Display Form Errors and Messages

Use <apex:pageMessages> to display any form handling errors or messages.

Your page should provide useful feedback when things go wrong, such as when a required field is missing, or when a field value fails validation. The standard controller actually handles all of that for you. All you need to do is tell it where to put the messages on the page.

  1. Under the <apex:pageBlock> tag, add the following line.
    <apex:pageMessages/>
  2. Try deleting the account’s name, and saving the record with a blank name.
    Validation errors are displayed for the page.
    Edit account with page error messages

As you can see, <apex:inputField> displays errors for its own field, but for a longer form it’s a nice touch to list all of the page’s errors in one place at the top of the page.

The standard controller already collects all of the page’s messages when the form is processed. The <apex:pageMessages> component enables you to display those messages wherever you see fit.

Tell Me More...

There’s obviously a great deal more to learn about building useful, usable forms for your web apps.

For starters, Visualforce offers a dozen or so input components, not just <apex:inputField>. <apex:inputField> works well with the standard controller and for directly editing record data. For pages where you’re using your own custom controller code, or when form input doesn’t map directly to fields on a record, you’ll want to know about some of the others. Most of these components have names that begin with “apex:input”, and you can find them grouped together in the component reference. For select lists and radio button controls, look for the components with names that start with “apex:select” instead.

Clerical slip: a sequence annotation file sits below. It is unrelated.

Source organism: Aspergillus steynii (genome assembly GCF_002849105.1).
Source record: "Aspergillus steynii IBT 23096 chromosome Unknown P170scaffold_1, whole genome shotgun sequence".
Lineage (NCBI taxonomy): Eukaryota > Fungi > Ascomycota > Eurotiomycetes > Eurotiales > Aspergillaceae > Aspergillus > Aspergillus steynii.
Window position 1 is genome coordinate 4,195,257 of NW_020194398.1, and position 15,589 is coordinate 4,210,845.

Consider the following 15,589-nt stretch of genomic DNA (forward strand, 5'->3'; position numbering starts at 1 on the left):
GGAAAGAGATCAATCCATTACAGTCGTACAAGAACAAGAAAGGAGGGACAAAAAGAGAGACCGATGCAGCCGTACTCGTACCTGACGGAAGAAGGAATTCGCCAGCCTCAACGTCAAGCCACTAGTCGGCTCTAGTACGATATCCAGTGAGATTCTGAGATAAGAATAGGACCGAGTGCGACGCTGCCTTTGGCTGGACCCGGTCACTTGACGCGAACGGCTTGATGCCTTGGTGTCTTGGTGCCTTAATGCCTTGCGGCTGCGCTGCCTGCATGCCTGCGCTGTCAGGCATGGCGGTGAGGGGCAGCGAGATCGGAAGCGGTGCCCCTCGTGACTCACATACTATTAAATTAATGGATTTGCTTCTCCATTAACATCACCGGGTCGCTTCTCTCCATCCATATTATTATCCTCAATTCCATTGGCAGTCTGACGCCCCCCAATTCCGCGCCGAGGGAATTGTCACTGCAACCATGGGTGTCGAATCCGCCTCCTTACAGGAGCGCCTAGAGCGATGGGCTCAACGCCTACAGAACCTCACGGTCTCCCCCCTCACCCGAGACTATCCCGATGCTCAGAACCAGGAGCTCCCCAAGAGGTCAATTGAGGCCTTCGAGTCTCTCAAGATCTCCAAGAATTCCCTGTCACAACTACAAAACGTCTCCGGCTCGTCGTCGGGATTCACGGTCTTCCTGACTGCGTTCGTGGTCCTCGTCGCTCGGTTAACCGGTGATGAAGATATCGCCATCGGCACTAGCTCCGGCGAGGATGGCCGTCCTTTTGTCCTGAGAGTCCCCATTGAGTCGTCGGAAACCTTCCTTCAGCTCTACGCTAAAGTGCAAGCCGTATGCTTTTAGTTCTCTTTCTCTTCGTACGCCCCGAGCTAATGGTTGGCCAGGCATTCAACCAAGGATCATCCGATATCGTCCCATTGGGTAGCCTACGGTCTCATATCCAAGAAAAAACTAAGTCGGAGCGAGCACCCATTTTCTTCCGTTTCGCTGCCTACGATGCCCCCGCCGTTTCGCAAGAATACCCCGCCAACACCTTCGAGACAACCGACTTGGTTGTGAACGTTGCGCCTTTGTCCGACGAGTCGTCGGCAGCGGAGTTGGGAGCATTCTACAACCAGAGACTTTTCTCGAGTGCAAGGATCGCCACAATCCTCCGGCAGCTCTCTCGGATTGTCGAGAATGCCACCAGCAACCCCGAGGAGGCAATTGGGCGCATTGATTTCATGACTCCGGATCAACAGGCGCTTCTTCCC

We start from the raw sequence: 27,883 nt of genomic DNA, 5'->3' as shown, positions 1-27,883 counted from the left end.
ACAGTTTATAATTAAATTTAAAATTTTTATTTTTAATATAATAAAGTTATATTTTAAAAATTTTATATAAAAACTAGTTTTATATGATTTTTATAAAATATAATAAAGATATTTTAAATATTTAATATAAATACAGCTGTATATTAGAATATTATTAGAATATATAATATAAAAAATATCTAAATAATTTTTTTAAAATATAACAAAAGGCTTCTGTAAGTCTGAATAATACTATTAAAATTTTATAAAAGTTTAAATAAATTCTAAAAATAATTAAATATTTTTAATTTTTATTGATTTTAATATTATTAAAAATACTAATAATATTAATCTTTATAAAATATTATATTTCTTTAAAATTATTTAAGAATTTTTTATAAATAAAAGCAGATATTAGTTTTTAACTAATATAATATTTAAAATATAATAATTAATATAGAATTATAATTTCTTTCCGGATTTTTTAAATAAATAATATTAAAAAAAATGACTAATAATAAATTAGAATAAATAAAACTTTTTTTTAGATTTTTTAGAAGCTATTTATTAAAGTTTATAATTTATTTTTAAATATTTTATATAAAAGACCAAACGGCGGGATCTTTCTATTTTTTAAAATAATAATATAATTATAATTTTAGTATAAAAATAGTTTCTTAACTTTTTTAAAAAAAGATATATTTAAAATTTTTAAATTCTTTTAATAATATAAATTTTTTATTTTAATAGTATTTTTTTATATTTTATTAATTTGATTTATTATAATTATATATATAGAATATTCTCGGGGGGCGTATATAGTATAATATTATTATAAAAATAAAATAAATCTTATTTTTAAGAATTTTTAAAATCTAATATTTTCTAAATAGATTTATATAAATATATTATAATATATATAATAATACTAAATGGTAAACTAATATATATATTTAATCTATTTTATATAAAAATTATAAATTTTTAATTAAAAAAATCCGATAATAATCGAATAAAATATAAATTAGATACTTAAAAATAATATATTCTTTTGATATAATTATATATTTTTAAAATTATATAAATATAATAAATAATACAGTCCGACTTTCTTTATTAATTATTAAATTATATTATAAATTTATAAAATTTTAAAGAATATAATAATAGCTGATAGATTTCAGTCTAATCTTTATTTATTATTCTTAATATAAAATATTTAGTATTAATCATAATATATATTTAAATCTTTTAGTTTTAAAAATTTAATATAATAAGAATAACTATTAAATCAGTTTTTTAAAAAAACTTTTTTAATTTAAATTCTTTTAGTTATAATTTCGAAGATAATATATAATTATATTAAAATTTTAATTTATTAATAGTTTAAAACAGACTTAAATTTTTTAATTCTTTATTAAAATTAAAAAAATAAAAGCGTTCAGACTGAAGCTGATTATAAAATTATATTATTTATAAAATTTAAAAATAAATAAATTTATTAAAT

For user interfaces intended to be used on mobile devices, you’ll want to check out <apex:input>, which is designed to be used in HTML5 pages, and allows you to use a variety of features that make the resulting input user elements mobile friendly.

The code you wrote here made use of a number of actions provided by the standard controller for the page. We call these standard actions, and there are quite a few of them. There’s a core set that are available for all objects with standard controllers, but many of the built-in standard objects have additional actions you can use.

Speaking of actions, you were able to add actions to edit and delete existing related contacts. How can you add the ability to create new related contacts? It’s not quite as easy as creating a link using the create action, the way you did with edit and delete. This is because those actions worked on existing records, which already have a relationship to the associated account. But when you create a new record, you need to create that relationship yourself. That will require you to write some custom controller code of your own.

Resources

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Remember, this module is meant for Lightning Experience. When you launch your hands-on org, switch to Lightning Experience to complete this challenge.